Click to Skip Ad
Closing in...
Ryan Gosling To Star In 'Blade Runner 2' Ryan Gosling To Star In 'Blade Runner 2' Watch: New Trailer For 'Star Wars: The Force Awakens' Flies Into The Galaxy Watch: New Trailer For 'Star Wars: The Force Awakens' Flies Into The Galaxy Watch: First Teaser Trailer For Quentin Tarantino's 'The Hateful Eight' Watch: First Teaser Trailer For Quentin Tarantino's 'The Hateful Eight' 'Macbeth,' Todd Haynes' 'Carol,' Pixar's 'Inside Out' Lead 2015 Cannes Film Festival Line-Up 'Macbeth,' Todd Haynes' 'Carol,' Pixar's 'Inside Out' Lead 2015 Cannes Film Festival Line-Up Watch: Zack Snyder Teases The Full Trailer For ‘Batman V. Superman: Dawn Of Justice' & Upcoming IMAX Event Watch: Zack Snyder Teases The Full Trailer For ‘Batman V. Superman: Dawn Of Justice' & Upcoming IMAX Event Ryan Gosling & Edgar Wright Talk 'Lost River,' Shooting In Detroit, And Advice For First Time Filmmakers Ryan Gosling & Edgar Wright Talk 'Lost River,' Shooting In Detroit, And Advice For First Time Filmmakers Netflix & Marvel's 'Daredevil': The Pros, The Cons, The Verdict Netflix & Marvel's 'Daredevil': The Pros, The Cons, The Verdict Netflix's 'Daredevil' Is An Awesome Achievement And Marvel's Most Graphic & Grounded Effort To Date Netflix's 'Daredevil' Is An Awesome Achievement And Marvel's Most Graphic & Grounded Effort To Date Watch: Action-Packed Footage In 2 New “Avengers: Age of Ultron’ TV Spots, Plus Watch Interviews With The Entire Cast Watch: Action-Packed Footage In 2 New “Avengers: Age of Ultron’ TV Spots, Plus Watch Interviews With The Entire Cast Watch: Trailer For 'The Great Beauty' Director Paolo Sorrentino's 'Youth' Starring Michael Caine & Rachel Weisz Watch: Trailer For 'The Great Beauty' Director Paolo Sorrentino's 'Youth' Starring Michael Caine & Rachel Weisz Joss Whedon Says He's Not Making 'Avengers: Infinity War' Because It's "A Young Man’s Game" Joss Whedon Says He's Not Making 'Avengers: Infinity War' Because It's "A Young Man’s Game" Watch: Take 7 Minutes And Learn The History Of Film Editing Watch: Take 7 Minutes And Learn The History Of Film Editing 'Avengers: Age Of Ultron' Called "Amazing" And "More Emotional" With "Insane Action" After First Screening 'Avengers: Age Of Ultron' Called "Amazing" And "More Emotional" With "Insane Action" After First Screening Joss Whedon Calls 'Jurassic World' Clip "70s Era Sexist" Joss Whedon Calls 'Jurassic World' Clip "70s Era Sexist" The 20 Most Anticipated Films Of The 2015 Tribeca Film Festival The 20 Most Anticipated Films Of The 2015 Tribeca Film Festival The 25 Best Films Of 2015 We've Already Seen The 25 Best Films Of 2015 We've Already Seen Best Of 2014: The 15 Best Movie Soundtracks Of 2014 Best Of 2014: The 15 Best Movie Soundtracks Of 2014 The 25 Best Horror Films Of The 21st Century So Far The 25 Best Horror Films Of The 21st Century So Far The 20 Best TV Shows Of The 2013/2014 Season The 20 Best TV Shows Of The 2013/2014 Season From Worst To Best: Ranking The Films Of Hayao Miyazaki From Worst To Best: Ranking The Films Of Hayao Miyazaki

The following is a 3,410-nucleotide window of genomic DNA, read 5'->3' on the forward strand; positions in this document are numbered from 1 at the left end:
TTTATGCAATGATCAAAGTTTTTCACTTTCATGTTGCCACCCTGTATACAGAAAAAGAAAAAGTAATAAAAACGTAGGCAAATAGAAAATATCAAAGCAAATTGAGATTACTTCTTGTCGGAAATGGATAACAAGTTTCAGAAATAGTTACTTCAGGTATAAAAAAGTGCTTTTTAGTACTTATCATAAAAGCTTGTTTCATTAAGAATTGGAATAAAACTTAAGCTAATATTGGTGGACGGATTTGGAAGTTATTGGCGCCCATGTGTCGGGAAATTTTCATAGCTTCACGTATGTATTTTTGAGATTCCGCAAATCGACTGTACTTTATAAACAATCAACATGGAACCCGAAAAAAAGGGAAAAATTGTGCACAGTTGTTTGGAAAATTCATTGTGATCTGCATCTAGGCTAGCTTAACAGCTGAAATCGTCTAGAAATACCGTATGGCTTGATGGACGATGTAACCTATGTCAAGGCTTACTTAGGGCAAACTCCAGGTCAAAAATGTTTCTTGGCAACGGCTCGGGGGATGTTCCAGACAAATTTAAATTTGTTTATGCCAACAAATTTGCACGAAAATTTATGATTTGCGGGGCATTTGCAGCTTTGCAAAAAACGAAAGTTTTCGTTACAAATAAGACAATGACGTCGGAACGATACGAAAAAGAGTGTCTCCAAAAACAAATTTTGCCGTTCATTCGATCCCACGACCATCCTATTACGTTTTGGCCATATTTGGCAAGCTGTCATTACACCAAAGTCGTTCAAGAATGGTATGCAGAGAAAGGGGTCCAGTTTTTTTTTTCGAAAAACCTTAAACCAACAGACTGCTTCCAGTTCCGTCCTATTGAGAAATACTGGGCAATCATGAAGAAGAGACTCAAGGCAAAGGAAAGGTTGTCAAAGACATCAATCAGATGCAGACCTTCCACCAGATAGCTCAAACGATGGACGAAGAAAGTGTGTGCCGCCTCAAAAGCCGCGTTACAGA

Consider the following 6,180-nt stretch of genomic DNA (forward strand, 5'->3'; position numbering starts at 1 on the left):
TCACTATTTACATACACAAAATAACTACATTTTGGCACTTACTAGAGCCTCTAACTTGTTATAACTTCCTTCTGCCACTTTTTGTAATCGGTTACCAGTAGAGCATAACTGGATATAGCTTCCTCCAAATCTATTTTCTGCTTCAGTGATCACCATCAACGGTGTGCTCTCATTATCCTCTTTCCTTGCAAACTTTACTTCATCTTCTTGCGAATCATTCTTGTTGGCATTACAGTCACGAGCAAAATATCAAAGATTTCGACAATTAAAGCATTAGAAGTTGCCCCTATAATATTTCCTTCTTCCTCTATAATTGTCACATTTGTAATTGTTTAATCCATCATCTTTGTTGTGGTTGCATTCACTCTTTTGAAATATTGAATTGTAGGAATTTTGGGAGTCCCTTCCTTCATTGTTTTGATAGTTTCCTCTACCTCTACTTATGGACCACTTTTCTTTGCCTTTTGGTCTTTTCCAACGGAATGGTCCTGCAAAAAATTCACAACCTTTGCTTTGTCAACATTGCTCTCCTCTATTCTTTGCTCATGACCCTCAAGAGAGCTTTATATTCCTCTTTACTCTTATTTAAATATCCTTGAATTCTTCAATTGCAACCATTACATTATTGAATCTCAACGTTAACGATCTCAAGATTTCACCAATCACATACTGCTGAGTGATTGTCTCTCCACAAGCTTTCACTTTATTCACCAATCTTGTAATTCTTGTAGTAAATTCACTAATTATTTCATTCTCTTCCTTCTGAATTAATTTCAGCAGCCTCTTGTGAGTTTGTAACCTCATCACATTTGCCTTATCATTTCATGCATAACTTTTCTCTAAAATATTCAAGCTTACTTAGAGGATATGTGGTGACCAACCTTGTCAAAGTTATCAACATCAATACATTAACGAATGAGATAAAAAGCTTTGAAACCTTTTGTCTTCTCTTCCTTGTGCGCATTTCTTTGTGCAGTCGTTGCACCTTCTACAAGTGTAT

Review: 'Hello I Must Be Going' A Smart, Smutty & Sweet Tale About Love, Divorce & Growing Up In Your Mid-30s

The Playlist By James Rocchi | The Playlist September 5, 2012 at 3:23PM

Directed by actor-turned-director Todd Louiso and written by Louiso's wife, Sarah Koskoff, "Hello I Must Be Going" stars Melanie Lynskey as Amy Minsky, a 35-year-old, shell-shocked and shattered in the wake of her divorce. For three months now, Amy's been staying in her mom and dad's house, which is being renovated; the only thing that can blast Amy out of bed is the buzz of the bandsaw every morning. Amy's dad Stan (John Rubenstein) is distant yet loving; his idea of both a heart-to-heart and a life philosophy is to shrug and say, 'What are you gonna do?" Her mother Ruth (Blythe Danner) is a blithe and busy woman, who, when she asks if Amy has heard of antidepressants, pronounces it as if the word were hyphenated and rhymed with "croissant." Something is going to have to bring Amy around. A little self-realization, self-criticism and hot inadvisable sex in the back of her mom's Infiniti might just be the ticket.
1
Melanie Lynskey Hello I Must Be Going

The following is a reprint of our review from the Sundance Film Festival. "Hello I Must Be Going" opens this Friday, September 7th.

If there's a trend in the fiction narratives at Sundance in 2012, it's the series of smart(-ish), sweet(-er) and smutty(-styled) comedies in the mix here in Park City, some of which have been remarkably well-received ("For a Good Time Call") and some of which are not ("Bachelorette"). Think of it as the aftershocks and propagation wave of Judd Apatow's success, demonstrating that audiences can, and will, like characters who talk about their lives and lusts in blunt terms, make mistakes, and spend part of the time fucking and the rest of it fucking up.